So Murtagh, who a few episodes ago was telling Claire that Leoch is the only safe place for Jamie in Scotland, is now urging Jamie to leave? Interesting.
Jamie's solution to the rift between Colum and Dougal makes sense in the short term, and I thought the scene between the brothers was riveting, really well done.
Jamie and Laoghaire by the loch -- This scene seems to have bothered a lot of viewers, but I didn't have a problem with it. When L started taking off her clothes, I thought, "She's acting like a slut!" I knew Jamie wouldn't do more than touch her, though. He may have been tempted, but the man has an amazing amount of will-power for a 22-year-old.
The scene with Jamie and Claire is very good. "I saw a rigid man bend" -- Jamie learns from experience, and from watching other people. "But maybe for you and me, it has to go a different way" -- good line.
I'm glad they kept most of the oath-taking from the book, but I miss the line where Jamie says, "I don't take frivolous vows".
Claire's hesitation was unexpected, but I understood it after she said, "I feel like that's what I should want [long pause] but I don't."
So I guessed right about the reason for the ring being made from a key, but I still don't like this. On the other hand, I love Jamie's line, "You are my home now."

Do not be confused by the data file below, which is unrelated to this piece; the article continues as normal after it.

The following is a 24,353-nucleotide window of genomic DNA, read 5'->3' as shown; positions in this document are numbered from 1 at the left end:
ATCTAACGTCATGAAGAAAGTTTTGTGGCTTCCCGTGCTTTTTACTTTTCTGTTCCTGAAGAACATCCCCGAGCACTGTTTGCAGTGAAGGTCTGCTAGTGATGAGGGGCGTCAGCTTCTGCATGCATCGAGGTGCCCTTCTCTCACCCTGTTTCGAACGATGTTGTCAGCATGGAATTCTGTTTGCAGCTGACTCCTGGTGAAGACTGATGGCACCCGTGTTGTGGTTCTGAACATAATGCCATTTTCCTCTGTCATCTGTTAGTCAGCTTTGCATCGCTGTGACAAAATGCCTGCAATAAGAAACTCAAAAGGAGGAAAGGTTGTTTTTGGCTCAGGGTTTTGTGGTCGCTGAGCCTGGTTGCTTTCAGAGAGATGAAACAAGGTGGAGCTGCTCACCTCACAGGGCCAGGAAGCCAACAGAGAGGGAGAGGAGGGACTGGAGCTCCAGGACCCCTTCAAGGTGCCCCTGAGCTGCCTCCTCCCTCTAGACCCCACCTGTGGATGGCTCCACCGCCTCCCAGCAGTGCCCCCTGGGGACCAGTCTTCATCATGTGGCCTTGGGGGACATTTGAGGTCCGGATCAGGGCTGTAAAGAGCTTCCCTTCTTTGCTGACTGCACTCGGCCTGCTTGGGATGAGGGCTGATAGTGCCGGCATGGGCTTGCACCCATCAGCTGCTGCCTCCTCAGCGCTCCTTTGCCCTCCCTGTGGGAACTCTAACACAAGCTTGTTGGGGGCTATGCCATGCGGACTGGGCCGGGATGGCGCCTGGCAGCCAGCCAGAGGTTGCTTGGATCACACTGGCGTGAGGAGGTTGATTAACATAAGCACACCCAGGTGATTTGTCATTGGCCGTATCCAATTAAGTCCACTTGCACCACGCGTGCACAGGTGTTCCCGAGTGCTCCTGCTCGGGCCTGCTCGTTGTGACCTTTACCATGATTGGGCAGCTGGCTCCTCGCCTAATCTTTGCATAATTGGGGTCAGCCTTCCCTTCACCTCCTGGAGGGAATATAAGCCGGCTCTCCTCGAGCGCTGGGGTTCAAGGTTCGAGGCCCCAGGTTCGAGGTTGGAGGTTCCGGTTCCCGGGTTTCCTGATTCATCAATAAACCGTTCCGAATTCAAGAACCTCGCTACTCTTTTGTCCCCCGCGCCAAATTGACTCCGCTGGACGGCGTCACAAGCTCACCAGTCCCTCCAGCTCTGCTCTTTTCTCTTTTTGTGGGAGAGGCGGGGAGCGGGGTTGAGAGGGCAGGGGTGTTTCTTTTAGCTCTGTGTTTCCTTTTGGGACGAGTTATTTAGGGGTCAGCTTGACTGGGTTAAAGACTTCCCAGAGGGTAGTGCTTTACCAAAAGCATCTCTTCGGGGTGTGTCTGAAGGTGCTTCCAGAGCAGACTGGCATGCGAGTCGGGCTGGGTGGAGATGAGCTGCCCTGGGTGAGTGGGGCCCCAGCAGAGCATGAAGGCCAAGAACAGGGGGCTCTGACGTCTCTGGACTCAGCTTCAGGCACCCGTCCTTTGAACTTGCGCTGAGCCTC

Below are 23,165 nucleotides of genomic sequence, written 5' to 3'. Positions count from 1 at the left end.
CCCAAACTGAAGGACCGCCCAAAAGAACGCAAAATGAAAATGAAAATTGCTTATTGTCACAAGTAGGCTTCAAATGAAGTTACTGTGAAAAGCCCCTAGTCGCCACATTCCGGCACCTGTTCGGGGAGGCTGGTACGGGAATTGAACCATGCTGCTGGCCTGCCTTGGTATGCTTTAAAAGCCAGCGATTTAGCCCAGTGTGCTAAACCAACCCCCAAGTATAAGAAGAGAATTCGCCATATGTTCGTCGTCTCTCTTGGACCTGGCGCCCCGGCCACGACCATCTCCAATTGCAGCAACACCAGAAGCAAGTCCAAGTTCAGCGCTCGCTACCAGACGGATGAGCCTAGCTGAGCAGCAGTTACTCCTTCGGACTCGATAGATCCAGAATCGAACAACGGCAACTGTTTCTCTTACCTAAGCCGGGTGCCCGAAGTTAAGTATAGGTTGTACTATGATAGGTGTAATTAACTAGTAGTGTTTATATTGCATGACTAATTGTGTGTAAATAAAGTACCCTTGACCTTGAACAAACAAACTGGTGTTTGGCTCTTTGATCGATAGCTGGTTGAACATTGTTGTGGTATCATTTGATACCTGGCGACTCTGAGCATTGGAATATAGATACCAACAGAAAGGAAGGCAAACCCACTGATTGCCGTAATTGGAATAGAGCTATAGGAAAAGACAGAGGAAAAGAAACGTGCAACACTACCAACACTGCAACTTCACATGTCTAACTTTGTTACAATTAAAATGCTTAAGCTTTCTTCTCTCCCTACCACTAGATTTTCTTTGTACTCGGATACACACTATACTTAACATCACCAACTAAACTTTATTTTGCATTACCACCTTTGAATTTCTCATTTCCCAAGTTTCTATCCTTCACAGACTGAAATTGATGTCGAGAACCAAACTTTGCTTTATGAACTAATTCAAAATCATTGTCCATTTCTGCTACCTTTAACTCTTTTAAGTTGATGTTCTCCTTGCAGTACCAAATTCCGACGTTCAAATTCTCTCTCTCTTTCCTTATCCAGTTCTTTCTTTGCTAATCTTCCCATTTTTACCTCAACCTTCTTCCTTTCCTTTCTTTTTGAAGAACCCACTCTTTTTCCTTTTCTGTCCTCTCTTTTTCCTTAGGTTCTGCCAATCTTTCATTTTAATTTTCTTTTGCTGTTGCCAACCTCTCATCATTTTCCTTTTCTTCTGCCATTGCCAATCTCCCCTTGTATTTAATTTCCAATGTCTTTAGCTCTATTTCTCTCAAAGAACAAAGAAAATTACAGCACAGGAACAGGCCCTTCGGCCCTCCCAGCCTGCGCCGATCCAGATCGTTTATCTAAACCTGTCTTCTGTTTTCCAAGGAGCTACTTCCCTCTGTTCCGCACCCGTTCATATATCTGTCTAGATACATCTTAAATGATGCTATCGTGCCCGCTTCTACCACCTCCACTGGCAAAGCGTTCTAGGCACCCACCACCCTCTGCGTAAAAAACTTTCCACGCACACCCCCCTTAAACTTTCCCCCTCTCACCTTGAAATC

The "master me" sex scene loses something in translation to the screen, IMHO. I think that was inevitable. So much of Claire's response to it in the book (see OUTLANDER chapter 23) is internal -- her thoughts, sensations, the boundary between pleasure and pain, the point where "in body or soul, somewhere he struck a spark" and they truly became one -- that I think it would be impossible to portray that on TV. I missed Jamie's line, "I canna be gentle about it", but I'm glad they included the line, "Seems I canna possess your soul without losing my own", which is really the important point here. <g>
I didn't care for the way Claire pulled the dirk on him in the middle of the sex scene. That seems like a very odd time to be making a threat like that if you want him to be paying attention! But it's a relatively minor point.
I liked the fact that Jamie told Claire Laoghaire put the ill-wish in their bed. In the book, he claims he doesn't know who did it, but I have always felt he was lying about that, not wanting to frighten her. It seems much more straightforward to tell her, as he does here, especially since L is now an open threat to her.
I loved this episode, and it was definitely worth the wait! Kudos to the entire cast and crew!
I hope you enjoyed this recap. Look here for my reactions to the previous episodes:
Episode 101: "Sassenach"
Episode 102: "Castle Leoch"
Episode 103: "The Way Out"
Episode 104: "The Gathering"
Episode 105: "Rent"
Episode 106: "The Garrison Commander"
Episode 107: "The Wedding"
Episode 108: "Both Sides Now"
Episode 110: "By the Pricking of My Thumbs"
Please come back next week for my recap of Episode 110.